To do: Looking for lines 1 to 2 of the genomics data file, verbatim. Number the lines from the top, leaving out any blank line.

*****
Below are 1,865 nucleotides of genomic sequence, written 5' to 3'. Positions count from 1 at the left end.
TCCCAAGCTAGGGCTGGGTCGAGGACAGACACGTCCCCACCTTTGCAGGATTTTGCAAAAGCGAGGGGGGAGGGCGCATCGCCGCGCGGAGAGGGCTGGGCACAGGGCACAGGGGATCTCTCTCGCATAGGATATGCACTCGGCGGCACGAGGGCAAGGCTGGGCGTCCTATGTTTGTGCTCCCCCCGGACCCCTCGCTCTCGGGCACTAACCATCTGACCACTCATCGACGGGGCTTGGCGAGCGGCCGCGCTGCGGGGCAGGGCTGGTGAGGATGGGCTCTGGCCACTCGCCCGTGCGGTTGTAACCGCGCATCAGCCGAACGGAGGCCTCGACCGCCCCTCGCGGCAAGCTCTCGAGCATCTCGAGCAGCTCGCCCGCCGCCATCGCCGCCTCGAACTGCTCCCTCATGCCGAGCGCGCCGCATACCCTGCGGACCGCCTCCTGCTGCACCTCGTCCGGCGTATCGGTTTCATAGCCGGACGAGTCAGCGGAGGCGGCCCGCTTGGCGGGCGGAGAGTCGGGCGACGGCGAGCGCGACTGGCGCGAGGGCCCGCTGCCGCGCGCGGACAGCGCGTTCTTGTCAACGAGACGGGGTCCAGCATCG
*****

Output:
Below are 1,865 nucleotides of genomic sequence, written 5' to 3'. Positions count from 1 at the left end.
TCCCAAGCTAGGGCTGGGTCGAGGACAGACACGTCCCCACCTTTGCAGGATTTTGCAAAAGCGAGGGGGGAGGGCGCATCGCCGCGCGGAGAGGGCTGGGCACAGGGCACAGGGGATCTCTCTCGCATAGGATATGCACTCGGCGGCACGAGGGCAAGGCTGGGCGTCCTATGTTTGTGCTCCCCCCGGACCCCTCGCTCTCGGGCACTAACCATCTGACCACTCATCGACGGGGCTTGGCGAGCGGCCGCGCTGCGGGGCAGGGCTGGTGAGGATGGGCTCTGGCCACTCGCCCGTGCGGTTGTAACCGCGCATCAGCCGAACGGAGGCCTCGACCGCCCCTCGCGGCAAGCTCTCGAGCATCTCGAGCAGCTCGCCCGCCGCCATCGCCGCCTCGAACTGCTCCCTCATGCCGAGCGCGCCGCATACCCTGCGGACCGCCTCCTGCTGCACCTCGTCCGGCGTATCGGTTTCATAGCCGGACGAGTCAGCGGAGGCGGCCCGCTTGGCGGGCGGAGAGTCGGGCGACGGCGAGCGCGACTGGCGCGAGGGCCCGCTGCCGCGCGCGGACAGCGCGTTCTTGTCAACGAGACGGGGTCCAGCATCG